What will happen if Leave gets the majority?

I think this is unlikely, but it’s worth remembering: this EU referendum has no legal trigger. Neither the government nor Parliament was required to do anything as a result of a majority of UK voters deciding they wanted out of the EU: it’s effectively a giant opinion poll, no more binding than a petition to Parliament.

What many Leave voters were expecting to happen was that they’d wake up on Friday 24th June and discover the UK was no longer in the EU and their lives would get better because there’d be more money to spend and fewer foreigners around.

In fact, even if the EU referendum did have a legal trigger, all that could happen would be that the UK Government would invoke Article 50, and then 27 other EU countries and the EU Commission would spend two years negotiating with the UK on the conditions to be set for the UK to leave the EU: those conditions to be ratified by a vote of the European Parliament.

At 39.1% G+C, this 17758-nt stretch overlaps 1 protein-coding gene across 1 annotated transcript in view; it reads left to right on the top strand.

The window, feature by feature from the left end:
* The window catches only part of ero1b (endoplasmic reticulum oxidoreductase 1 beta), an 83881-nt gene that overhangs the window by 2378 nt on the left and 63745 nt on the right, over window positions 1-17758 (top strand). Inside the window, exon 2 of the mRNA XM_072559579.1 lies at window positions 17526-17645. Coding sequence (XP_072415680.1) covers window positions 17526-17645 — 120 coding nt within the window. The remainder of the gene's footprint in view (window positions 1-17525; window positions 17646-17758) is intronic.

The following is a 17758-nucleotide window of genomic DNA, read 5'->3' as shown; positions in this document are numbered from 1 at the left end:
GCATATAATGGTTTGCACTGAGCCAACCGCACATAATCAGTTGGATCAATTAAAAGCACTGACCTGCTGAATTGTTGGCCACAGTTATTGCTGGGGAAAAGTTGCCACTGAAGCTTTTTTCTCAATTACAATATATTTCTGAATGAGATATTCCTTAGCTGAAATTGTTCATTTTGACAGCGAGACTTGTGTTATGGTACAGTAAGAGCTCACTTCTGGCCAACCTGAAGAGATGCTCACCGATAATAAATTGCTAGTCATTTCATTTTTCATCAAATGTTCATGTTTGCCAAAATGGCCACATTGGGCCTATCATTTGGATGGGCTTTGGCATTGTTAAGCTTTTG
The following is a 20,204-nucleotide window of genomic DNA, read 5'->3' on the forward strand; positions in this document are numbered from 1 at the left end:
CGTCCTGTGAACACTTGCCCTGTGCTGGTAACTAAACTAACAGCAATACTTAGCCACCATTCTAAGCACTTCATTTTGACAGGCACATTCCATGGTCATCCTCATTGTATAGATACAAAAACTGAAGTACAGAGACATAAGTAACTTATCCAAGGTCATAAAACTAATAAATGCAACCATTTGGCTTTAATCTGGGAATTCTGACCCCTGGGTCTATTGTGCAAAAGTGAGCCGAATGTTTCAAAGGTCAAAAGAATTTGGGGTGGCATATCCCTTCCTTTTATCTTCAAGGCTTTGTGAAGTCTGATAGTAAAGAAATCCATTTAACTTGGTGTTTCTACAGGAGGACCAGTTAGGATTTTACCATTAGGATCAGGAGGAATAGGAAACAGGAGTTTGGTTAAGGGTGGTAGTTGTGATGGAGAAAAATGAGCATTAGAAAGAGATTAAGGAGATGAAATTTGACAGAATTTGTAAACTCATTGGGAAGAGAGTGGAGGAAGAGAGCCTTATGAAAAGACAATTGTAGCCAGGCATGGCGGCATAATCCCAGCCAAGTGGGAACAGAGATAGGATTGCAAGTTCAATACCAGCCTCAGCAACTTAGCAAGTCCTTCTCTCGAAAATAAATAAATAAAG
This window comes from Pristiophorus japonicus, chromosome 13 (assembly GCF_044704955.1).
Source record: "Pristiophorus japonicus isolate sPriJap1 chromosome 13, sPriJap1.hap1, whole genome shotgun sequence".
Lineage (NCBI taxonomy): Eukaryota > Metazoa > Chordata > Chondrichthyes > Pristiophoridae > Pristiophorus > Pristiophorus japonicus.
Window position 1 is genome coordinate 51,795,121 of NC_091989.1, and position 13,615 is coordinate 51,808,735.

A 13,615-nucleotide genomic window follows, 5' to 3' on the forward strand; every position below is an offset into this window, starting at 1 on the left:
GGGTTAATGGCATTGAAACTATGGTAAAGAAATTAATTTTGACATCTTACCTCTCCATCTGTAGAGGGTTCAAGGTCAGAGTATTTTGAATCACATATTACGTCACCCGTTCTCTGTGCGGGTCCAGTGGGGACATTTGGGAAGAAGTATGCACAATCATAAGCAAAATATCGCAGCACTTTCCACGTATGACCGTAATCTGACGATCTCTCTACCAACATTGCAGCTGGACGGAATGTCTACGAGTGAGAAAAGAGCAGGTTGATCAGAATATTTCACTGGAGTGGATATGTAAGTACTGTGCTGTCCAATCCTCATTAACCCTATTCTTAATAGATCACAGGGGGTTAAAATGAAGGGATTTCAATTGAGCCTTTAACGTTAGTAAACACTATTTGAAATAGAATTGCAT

The negotiators for the UK would have to choose between the UK no longer having access to the European market of free trade – which, combined with the loss of the money that flows into the UK from the EU, would likely trigger a recession – or to accept that if the UK were to continue to have access to its biggest market, the UK would have to accept being part of the Schengen free movement area, as Norway and Switzerland have, and to accept that the UK would be bound by all EU laws and regulations – while losing any UK input into those laws and regulations.